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A Dictionary of the Older Scottish Tongue (up to 1700)

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First published 1963 (DOST Vol. III).
This entry has not been updated but may contain minor corrections and revisions.

Linkis, Lynk(i)s, n. pl. Also: -es, -s, lincks; linx, (linxis), lynx. [North. ME. lynkys (c 1250), e.m.E. linkes, OE. hlincas plur. of hlinc a rising ground, ridge, bank (whence also midl. and south. e.m.E. and mod. Eng. link and linch).]Like the feature itself, the word is very common in reference to places on the East coast, from Dunbar to Shetland, and for these our collection has over ninety examples. For the West coast, the word seems to be very sparsely recorded or perhaps almost unknown: for our only example, see (1), quot. Irvine.

A links: a stretch of comparatively level or gently undulating open, sandy ground having turf, bentgrass or gorse growing on it, normally near the seashore and commonly including sand-dunes.Also rarely applied to a similar stretch of open ground not by the sea: see (1), quot. 1684.Used for grazing, for maintaining rabbit-warrens, for musters and for sports, including golf (as, at Aberdeen, to play (? sc. golf) in the linkis). For some further examples, see Benty a., Coning n., Cuning n., Cuningar n. and Golf n.(1) 1453 Exch. R. V. 547.
Et de xxx s. de le lynkis de Leith
1487 Aberd. B. Rec. I. 42.
No catall sal haf pastour of gyrs apone the lynkis … except the flessouris wederis
1501 Acta Conc. III. 92.
The manys of Dunbar [etc.] … with the madowis lowis and linkis of the sammyn
1502 Orkney Rentals i. 8.
Sanday … , to pay for the linkis heir of xxx cunningis & xxx skynnis
1512 Exch. R. XIII. 421.
Et de vje cuniculis pro cuniculariis et le linkis de Dirltoun
1529–30 M. Works Acc. (ed.) I. 22.
To Johne Blak for xxvi cartfull sand casting ande wynnyng in the lynkis of Leitht
1538–9 Edinb. B. Rec. I. 93.
At the warrenders of links bring thair awin cvnings to the merket and sell the samyn oppinly thairin
1541 Crim. Trials I. i. 256.
For the slaughter … committit vpone the linkis of Kincrag
1565–6 Reg. Privy S. V. ii. 75/2.
Littore marino lie lynkis sive cuniculariis [of Dunbar]
1569-73 Bann. Memor. 280.
At Munrose … was drevin into the sea a grit number of scheip, feiding vpoun the linkis thair and thair about
1593 Aberd. B. Rec. II. 85.
The commoun lynkis … hes bene cassin up and delvit be casting of feal thairupon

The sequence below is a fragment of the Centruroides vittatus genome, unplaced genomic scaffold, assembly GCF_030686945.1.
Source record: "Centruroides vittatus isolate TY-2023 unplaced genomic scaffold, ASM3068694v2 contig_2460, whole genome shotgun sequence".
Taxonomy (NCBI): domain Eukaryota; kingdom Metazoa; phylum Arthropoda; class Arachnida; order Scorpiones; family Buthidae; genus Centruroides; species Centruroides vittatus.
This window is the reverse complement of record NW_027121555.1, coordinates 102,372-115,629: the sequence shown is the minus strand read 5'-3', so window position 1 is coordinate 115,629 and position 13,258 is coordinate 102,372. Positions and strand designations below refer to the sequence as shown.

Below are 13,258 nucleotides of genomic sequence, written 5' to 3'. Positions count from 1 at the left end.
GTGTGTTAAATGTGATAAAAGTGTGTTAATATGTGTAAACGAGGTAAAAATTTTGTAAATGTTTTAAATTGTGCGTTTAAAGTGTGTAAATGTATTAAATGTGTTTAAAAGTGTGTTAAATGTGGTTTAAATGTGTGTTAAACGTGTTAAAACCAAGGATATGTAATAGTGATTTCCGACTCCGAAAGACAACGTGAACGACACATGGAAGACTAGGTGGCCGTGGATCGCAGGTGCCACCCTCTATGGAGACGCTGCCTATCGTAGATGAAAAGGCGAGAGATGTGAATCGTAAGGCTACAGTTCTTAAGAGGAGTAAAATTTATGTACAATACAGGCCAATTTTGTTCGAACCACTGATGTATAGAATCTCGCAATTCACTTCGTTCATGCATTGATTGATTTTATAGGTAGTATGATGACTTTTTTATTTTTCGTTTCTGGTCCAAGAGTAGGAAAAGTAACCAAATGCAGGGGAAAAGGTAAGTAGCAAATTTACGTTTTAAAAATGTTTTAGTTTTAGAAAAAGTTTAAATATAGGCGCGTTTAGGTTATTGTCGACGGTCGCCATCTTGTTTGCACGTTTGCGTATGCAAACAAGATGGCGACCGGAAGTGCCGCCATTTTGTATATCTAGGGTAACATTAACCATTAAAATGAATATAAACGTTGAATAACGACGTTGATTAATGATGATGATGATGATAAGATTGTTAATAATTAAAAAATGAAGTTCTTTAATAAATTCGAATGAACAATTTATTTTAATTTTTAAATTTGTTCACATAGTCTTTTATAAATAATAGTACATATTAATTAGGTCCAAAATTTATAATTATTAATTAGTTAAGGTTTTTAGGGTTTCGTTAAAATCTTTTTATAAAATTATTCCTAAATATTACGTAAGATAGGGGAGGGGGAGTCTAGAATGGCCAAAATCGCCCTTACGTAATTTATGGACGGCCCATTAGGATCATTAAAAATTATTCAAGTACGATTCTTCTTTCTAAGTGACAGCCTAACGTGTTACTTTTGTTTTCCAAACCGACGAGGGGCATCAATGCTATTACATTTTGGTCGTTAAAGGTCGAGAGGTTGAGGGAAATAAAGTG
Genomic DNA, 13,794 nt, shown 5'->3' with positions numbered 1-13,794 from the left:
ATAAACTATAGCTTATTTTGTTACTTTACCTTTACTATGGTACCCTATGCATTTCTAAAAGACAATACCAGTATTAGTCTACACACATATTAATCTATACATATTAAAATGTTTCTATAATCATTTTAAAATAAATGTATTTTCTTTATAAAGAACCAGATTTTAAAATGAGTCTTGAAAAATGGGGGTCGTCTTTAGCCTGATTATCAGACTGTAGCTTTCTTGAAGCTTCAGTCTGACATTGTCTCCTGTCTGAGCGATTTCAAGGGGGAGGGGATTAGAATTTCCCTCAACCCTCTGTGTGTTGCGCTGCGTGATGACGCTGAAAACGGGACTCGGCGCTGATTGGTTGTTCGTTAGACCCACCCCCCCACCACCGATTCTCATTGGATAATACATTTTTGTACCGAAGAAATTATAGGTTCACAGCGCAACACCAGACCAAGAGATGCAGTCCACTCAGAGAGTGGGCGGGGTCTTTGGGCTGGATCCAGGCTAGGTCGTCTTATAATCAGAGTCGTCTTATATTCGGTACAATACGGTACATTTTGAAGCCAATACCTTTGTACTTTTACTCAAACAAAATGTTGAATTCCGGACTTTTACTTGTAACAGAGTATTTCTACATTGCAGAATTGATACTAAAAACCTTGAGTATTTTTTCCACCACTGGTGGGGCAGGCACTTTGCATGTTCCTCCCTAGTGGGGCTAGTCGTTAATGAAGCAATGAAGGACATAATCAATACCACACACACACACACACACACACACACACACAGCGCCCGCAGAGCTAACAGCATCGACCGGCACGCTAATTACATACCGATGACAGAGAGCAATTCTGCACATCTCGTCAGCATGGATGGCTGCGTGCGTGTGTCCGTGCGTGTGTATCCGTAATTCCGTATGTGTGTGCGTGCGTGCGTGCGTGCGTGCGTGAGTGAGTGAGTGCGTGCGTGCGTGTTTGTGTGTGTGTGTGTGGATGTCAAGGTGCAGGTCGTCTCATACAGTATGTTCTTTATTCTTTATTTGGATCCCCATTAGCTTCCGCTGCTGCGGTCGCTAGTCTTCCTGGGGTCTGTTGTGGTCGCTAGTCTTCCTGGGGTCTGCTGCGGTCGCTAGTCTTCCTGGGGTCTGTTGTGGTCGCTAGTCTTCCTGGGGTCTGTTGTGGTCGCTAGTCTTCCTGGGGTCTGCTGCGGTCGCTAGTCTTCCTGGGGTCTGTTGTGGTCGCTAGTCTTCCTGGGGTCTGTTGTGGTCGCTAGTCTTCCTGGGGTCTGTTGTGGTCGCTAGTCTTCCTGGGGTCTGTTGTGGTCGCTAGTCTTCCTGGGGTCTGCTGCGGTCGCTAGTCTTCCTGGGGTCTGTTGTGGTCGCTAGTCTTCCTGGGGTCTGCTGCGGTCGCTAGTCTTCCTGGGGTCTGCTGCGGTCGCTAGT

1600-1610 Melvill 21.
I haid bought a pennie-worthe of aples and … eatting the sam in the linkes [of Montrose] … I began to lope upe upon a litle sandie bray
1617 Orkney Sheriff Ct. Act Bk. 9.
That nae man hunt … nor shutt in uther menis linkis nor holmes
1630-1651 Gordon Geneal. Hist. 6.
About this toun[Dornoch] along the sea coast ther ar the fairest and largest linkes (or green feilds) of any pairt of Scotland, fitt for archery, goffing, ryding and all other exercise
c1650 Spalding II. 322. 1666-74 Fraser Polichron. 442.
Mr. Alexander Fraser, schoolmaster at Invernes, haveing given his scholars the play, he waited uppon them himselfe in the links
1682 Irvine Nomenclatura 4.
Air … lyeth in Kyle, and hath pleasant fields or links about it
1684 Edinb. B. Rec. XI. 122.
Togither also with the links comonly called Bruntsfield links or fore mure with the herds house and fold
1696 Aberd. Chart. 382.
The heads of the crofts betwixt the first holl of the links and Garvacks Wynd
(b) 1514 Aberd. B. Rec. I. 93.
That euery man compeir upoun the linx efter noun
1553 Reg. Privy S. IV. 322/1.
Bellis land … with housis, yairdis, lynx, toftis, croftis … liand in the suilye of Eist Fentoun
1597 Reg. Great S. 200/2.
Croftam in … Futtye inter lie fludmark et arenas lie linx
1673 Edinb. B. Rec. X. 143.
The high way betwixt the thorne at Leith linx and the Abay hill
1598–9 Exch. R. XXIII. 264.
The cayne cunningis of the eist and west linxis of Dunbar
(2) 1575 Aberd. Eccles. Rec. 21.
Playing in the lynks
1598 Aberd. B. Rec. II. 167.
The statute maid aganis the playeris in the linkis and at the kyillis during the time of the sermones
1625 Ib. III. 1.
In that some of thame uses gainging and playing in the linkes
1634 Aberd. Trades 218.
Ilk servant … [that] is vagaboundis on the Sabbath … be playing at lynks, kyillies, boulls [etc.]

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"Linkis n. pl.". Dictionary of the Scots Language. 2004. Scottish Language Dictionaries Ltd. Accessed 5 Feb 2023 <http://www.dsl.ac.uk/entry/dost/linkis>

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